Explorations of how organizations are developing new services and engaging communities are also key components of CNI’s program. We will have a session with presenters from Union College, in which they will describe their unique, college-wide approach to MakerSpaces. Gardner Campbell from Virginia Commonwealth University will provide insight into an innovative set of short courses where students published their work to the Web, and also developed a book, as the result of unusual circumstances requiring the suspension of the normal “reading days.” Carl Grant will tell us about a wide-ranging exhibit called “Galileo’s World” that included 20 exhibitions in a variety of locations; all exhibits were digitized and loaded into the institutional repository. Some interactive features and events engaged users and encouraged use of library special collections and new technologies.
An increasingly important issue for institutions is providing accessible resources for the community. At University of Texas at Austin, a collaboration between the libraries and campus disability services is resulting in a large-scale video captioning program; the briefing will describe infrastructure, funding, and expertise.
Since the initial founding of the Coalition, we’ve been interested in the ever-evolving thinking about how best to structure relationships between library and information technology (IT) organizations in academic institutions. At this meeting, a session involving representatives of three institutions will discuss the pros and cons of merging and un-merging library and IT organizations.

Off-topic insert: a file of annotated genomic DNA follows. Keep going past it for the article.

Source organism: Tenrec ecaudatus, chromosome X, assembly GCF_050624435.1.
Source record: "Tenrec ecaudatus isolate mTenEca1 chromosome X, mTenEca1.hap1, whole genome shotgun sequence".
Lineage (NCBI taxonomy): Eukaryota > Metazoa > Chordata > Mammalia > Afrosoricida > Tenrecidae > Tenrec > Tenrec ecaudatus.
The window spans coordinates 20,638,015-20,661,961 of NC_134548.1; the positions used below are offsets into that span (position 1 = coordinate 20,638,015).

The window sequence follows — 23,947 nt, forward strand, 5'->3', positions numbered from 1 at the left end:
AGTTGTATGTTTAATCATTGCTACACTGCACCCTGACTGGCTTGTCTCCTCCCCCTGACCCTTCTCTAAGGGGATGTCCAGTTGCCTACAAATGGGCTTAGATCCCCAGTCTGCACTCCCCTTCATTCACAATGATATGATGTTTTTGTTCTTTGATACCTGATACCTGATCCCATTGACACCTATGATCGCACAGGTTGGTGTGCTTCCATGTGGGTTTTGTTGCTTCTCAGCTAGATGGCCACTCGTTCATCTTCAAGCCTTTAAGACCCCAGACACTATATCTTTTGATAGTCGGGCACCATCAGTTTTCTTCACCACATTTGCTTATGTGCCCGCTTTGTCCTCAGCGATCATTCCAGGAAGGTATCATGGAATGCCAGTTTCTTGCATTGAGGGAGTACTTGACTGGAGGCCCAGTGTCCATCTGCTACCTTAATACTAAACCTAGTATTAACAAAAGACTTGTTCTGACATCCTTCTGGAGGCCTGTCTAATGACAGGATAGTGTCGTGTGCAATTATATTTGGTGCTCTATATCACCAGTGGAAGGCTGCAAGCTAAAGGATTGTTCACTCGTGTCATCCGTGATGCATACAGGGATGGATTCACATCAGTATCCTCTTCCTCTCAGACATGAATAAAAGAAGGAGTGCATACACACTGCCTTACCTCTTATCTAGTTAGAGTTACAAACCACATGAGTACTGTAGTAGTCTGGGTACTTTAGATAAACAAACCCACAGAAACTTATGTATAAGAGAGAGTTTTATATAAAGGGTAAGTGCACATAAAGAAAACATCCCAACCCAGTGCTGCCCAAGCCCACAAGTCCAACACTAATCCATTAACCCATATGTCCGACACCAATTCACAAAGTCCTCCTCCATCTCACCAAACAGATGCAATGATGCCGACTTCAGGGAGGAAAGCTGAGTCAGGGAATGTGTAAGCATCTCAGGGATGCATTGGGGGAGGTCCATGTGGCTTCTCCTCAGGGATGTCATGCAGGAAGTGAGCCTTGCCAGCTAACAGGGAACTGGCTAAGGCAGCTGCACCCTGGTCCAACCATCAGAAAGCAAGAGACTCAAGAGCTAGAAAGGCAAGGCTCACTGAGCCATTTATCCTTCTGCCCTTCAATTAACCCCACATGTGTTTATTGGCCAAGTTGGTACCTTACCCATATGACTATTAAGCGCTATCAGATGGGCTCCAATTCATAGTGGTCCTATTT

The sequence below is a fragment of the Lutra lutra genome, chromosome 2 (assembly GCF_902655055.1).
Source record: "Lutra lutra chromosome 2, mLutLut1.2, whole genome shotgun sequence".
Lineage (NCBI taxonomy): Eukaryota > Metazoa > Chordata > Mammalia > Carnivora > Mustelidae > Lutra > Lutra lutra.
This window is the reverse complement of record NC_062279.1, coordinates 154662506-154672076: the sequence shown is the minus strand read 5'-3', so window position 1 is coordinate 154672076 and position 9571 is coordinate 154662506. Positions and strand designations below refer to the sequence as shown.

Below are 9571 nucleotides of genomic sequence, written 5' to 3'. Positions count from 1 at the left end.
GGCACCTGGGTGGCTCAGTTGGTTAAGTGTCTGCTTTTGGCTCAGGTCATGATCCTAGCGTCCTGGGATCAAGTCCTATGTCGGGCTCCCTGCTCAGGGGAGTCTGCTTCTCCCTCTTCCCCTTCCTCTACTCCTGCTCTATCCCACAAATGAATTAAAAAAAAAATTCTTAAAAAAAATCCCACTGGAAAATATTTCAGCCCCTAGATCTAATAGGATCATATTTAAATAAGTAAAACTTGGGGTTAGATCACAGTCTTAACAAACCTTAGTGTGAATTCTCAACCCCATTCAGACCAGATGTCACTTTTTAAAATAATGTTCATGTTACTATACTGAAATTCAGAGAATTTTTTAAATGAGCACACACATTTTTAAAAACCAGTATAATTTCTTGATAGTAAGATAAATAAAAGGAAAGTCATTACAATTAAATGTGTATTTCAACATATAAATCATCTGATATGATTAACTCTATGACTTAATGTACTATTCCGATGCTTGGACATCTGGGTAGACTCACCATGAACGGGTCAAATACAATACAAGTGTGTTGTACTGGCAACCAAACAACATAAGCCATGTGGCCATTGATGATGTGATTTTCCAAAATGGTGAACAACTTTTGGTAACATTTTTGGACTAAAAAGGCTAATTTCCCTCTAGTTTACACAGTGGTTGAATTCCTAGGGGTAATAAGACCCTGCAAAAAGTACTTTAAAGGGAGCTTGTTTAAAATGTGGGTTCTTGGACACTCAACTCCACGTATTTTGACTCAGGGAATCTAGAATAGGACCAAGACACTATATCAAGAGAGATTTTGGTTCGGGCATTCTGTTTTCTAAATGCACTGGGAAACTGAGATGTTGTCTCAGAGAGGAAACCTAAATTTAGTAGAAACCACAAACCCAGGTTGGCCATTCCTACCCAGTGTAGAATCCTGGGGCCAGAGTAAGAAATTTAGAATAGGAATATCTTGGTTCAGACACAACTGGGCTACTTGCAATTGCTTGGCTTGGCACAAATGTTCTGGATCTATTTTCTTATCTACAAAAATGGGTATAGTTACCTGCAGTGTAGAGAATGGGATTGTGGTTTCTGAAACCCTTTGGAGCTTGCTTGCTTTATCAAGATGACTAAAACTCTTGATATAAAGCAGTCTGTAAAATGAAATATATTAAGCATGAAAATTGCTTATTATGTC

As part of CNI’s strategy to support leadership development within our community, we have had long-standing engagements with fellows programs sponsored by both CLIR and ARL. Recently, CLIR has conducted a very careful and welcome assessment and analysis of its fellows program and prospects going forward and several of the fellows will describe a new report they have created to document this work.
There is much more, and I invite you to browse the complete list of breakout sessions and their full abstracts on the CNI website. In many cases you will find these abstracts include pointers to reference material that you may find useful to explore prior to the session, and after the meeting we will add material from the actual presentations, including selected video recordings, when they become available to us. You can also follow the meeting via Twitter, using the hashtag #cni15f.
I look forward to seeing you in Washington, DC for what promises to be another extremely worthwhile meeting. Please contact me (email@example.com), or Joan Lippincott, CNI’s Associate Director (firstname.lastname@example.org), if we can provide you with any additional information on the meeting.
Coalition for Networked Information